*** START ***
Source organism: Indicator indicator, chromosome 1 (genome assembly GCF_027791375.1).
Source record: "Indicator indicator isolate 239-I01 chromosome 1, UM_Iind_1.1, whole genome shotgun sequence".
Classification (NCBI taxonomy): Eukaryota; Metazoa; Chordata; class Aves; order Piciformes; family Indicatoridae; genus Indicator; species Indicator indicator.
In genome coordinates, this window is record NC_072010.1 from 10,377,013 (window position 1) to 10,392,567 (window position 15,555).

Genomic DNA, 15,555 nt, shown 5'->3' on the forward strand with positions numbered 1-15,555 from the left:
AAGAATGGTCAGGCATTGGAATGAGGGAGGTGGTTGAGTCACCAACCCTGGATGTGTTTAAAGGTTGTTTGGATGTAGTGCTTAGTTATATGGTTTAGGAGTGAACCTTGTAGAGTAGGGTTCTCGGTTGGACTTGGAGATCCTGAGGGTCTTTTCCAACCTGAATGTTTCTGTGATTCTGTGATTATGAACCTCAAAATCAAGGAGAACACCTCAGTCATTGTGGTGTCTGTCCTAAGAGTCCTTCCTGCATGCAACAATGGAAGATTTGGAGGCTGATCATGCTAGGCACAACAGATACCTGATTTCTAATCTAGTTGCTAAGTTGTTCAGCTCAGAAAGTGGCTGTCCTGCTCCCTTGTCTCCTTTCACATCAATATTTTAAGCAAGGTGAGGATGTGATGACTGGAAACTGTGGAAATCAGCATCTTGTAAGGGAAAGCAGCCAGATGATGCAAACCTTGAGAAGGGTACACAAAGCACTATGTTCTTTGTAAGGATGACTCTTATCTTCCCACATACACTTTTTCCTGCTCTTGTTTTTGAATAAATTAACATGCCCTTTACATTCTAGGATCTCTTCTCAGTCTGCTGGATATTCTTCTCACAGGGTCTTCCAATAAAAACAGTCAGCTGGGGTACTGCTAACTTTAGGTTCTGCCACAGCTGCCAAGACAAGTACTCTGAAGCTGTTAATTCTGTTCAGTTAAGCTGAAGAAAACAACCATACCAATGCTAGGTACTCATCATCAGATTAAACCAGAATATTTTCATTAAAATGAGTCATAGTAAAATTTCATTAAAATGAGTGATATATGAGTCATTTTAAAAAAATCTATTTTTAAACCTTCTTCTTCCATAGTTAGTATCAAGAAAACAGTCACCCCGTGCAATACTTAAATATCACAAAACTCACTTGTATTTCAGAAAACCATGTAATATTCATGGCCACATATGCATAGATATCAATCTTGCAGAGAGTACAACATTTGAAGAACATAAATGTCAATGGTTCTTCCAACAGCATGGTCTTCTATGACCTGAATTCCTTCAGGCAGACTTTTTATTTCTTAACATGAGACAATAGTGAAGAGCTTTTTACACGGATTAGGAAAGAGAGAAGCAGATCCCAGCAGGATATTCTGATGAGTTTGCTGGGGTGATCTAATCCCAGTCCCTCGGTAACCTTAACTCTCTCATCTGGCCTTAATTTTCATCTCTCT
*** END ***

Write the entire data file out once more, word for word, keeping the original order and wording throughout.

Source organism: Indicator indicator, chromosome 1 (genome assembly GCF_027791375.1).
Source record: "Indicator indicator isolate 239-I01 chromosome 1, UM_Iind_1.1, whole genome shotgun sequence".
Classification (NCBI taxonomy): Eukaryota; Metazoa; Chordata; class Aves; order Piciformes; family Indicatoridae; genus Indicator; species Indicator indicator.
In genome coordinates, this window is record NC_072010.1 from 10,377,013 (window position 1) to 10,392,567 (window position 15,555).

Genomic DNA, 15,555 nt, shown 5'->3' on the forward strand with positions numbered 1-15,555 from the left:
AAGAATGGTCAGGCATTGGAATGAGGGAGGTGGTTGAGTCACCAACCCTGGATGTGTTTAAAGGTTGTTTGGATGTAGTGCTTAGTTATATGGTTTAGGAGTGAACCTTGTAGAGTAGGGTTCTCGGTTGGACTTGGAGATCCTGAGGGTCTTTTCCAACCTGAATGTTTCTGTGATTCTGTGATTATGAACCTCAAAATCAAGGAGAACACCTCAGTCATTGTGGTGTCTGTCCTAAGAGTCCTTCCTGCATGCAACAATGGAAGATTTGGAGGCTGATCATGCTAGGCACAACAGATACCTGATTTCTAATCTAGTTGCTAAGTTGTTCAGCTCAGAAAGTGGCTGTCCTGCTCCCTTGTCTCCTTTCACATCAATATTTTAAGCAAGGTGAGGATGTGATGACTGGAAACTGTGGAAATCAGCATCTTGTAAGGGAAAGCAGCCAGATGATGCAAACCTTGAGAAGGGTACACAAAGCACTATGTTCTTTGTAAGGATGACTCTTATCTTCCCACATACACTTTTTCCTGCTCTTGTTTTTGAATAAATTAACATGCCCTTTACATTCTAGGATCTCTTCTCAGTCTGCTGGATATTCTTCTCACAGGGTCTTCCAATAAAAACAGTCAGCTGGGGTACTGCTAACTTTAGGTTCTGCCACAGCTGCCAAGACAAGTACTCTGAAGCTGTTAATTCTGTTCAGTTAAGCTGAAGAAAACAACCATACCAATGCTAGGTACTCATCATCAGATTAAACCAGAATATTTTCATTAAAATGAGTCATAGTAAAATTTCATTAAAATGAGTGATATATGAGTCATTTTAAAAAAATCTATTTTTAAACCTTCTTCTTCCATAGTTAGTATCAAGAAAACAGTCACCCCGTGCAATACTTAAATATCACAAAACTCACTTGTATTTCAGAAAACCATGTAATATTCATGGCCACATATGCATAGATATCAATCTTGCAGAGAGTACAACATTTGAAGAACATAAATGTCAATGGTTCTTCCAACAGCATGGTCTTCTATGACCTGAATTCCTTCAGGCAGACTTTTTATTTCTTAACATGAGACAATAGTGAAGAGCTTTTTACACGGATTAGGAAAGAGAGAAGCAGATCCCAGCAGGATATTCTGATGAGTTTGCTGGGGTGATCTAATCCCAGTCCCTCGGTAACCTTAACTCTCTCATCTGGCCTTAATTTTCATCTCTCT